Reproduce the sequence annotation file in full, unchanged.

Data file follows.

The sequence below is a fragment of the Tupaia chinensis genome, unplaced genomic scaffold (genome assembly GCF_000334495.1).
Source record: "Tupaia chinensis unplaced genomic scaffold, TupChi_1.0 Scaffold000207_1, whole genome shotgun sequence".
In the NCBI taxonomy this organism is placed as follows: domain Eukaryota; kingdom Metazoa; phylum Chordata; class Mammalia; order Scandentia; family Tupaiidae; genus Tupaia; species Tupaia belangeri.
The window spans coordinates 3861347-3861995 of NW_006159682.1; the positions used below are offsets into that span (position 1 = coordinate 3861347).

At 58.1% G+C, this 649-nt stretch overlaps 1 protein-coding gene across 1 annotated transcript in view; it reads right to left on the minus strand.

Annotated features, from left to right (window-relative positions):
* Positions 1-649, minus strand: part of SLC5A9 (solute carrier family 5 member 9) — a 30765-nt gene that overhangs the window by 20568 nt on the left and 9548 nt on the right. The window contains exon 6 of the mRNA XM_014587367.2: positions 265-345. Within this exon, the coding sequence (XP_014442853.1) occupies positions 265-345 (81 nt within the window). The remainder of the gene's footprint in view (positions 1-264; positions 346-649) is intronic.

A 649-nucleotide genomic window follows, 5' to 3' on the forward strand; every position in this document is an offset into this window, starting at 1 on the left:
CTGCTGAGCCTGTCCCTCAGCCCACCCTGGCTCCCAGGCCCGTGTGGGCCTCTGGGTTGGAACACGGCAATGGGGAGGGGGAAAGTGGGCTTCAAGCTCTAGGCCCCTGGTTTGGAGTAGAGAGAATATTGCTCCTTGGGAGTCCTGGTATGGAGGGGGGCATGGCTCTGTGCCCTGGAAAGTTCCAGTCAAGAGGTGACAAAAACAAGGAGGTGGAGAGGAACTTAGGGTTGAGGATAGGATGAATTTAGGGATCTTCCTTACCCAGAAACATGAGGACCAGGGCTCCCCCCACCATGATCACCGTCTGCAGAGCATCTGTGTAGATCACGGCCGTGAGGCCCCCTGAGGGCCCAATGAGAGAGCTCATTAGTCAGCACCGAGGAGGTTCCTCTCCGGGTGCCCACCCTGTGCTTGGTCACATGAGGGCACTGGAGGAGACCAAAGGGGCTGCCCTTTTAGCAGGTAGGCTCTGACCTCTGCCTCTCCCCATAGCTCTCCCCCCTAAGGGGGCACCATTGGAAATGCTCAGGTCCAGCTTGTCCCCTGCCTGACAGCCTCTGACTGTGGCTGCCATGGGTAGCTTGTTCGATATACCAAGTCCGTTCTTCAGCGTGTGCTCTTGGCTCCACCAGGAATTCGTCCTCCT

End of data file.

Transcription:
The sequence below is a fragment of the Tupaia chinensis genome, unplaced genomic scaffold (genome assembly GCF_000334495.1).
Source record: "Tupaia chinensis unplaced genomic scaffold, TupChi_1.0 Scaffold000207_1, whole genome shotgun sequence".
In the NCBI taxonomy this organism is placed as follows: domain Eukaryota; kingdom Metazoa; phylum Chordata; class Mammalia; order Scandentia; family Tupaiidae; genus Tupaia; species Tupaia belangeri.
The window spans coordinates 3861347-3861995 of NW_006159682.1; the positions used below are offsets into that span (position 1 = coordinate 3861347).

At 58.1% G+C, this 649-nt stretch overlaps 1 protein-coding gene across 1 annotated transcript in view; it reads right to left on the minus strand.

Annotated features, from left to right (window-relative positions):
* Positions 1-649, minus strand: part of SLC5A9 (solute carrier family 5 member 9) — a 30765-nt gene that overhangs the window by 20568 nt on the left and 9548 nt on the right. The window contains exon 6 of the mRNA XM_014587367.2: positions 265-345. Within this exon, the coding sequence (XP_014442853.1) occupies positions 265-345 (81 nt within the window). The remainder of the gene's footprint in view (positions 1-264; positions 346-649) is intronic.

A 649-nucleotide genomic window follows, 5' to 3' on the forward strand; every position in this document is an offset into this window, starting at 1 on the left:
CTGCTGAGCCTGTCCCTCAGCCCACCCTGGCTCCCAGGCCCGTGTGGGCCTCTGGGTTGGAACACGGCAATGGGGAGGGGGAAAGTGGGCTTCAAGCTCTAGGCCCCTGGTTTGGAGTAGAGAGAATATTGCTCCTTGGGAGTCCTGGTATGGAGGGGGGCATGGCTCTGTGCCCTGGAAAGTTCCAGTCAAGAGGTGACAAAAACAAGGAGGTGGAGAGGAACTTAGGGTTGAGGATAGGATGAATTTAGGGATCTTCCTTACCCAGAAACATGAGGACCAGGGCTCCCCCCACCATGATCACCGTCTGCAGAGCATCTGTGTAGATCACGGCCGTGAGGCCCCCTGAGGGCCCAATGAGAGAGCTCATTAGTCAGCACCGAGGAGGTTCCTCTCCGGGTGCCCACCCTGTGCTTGGTCACATGAGGGCACTGGAGGAGACCAAAGGGGCTGCCCTTTTAGCAGGTAGGCTCTGACCTCTGCCTCTCCCCATAGCTCTCCCCCCTAAGGGGGCACCATTGGAAATGCTCAGGTCCAGCTTGTCCCCTGCCTGACAGCCTCTGACTGTGGCTGCCATGGGTAGCTTGTTCGATATACCAAGTCCGTTCTTCAGCGTGTGCTCTTGGCTCCACCAGGAATTCGTCCTCCT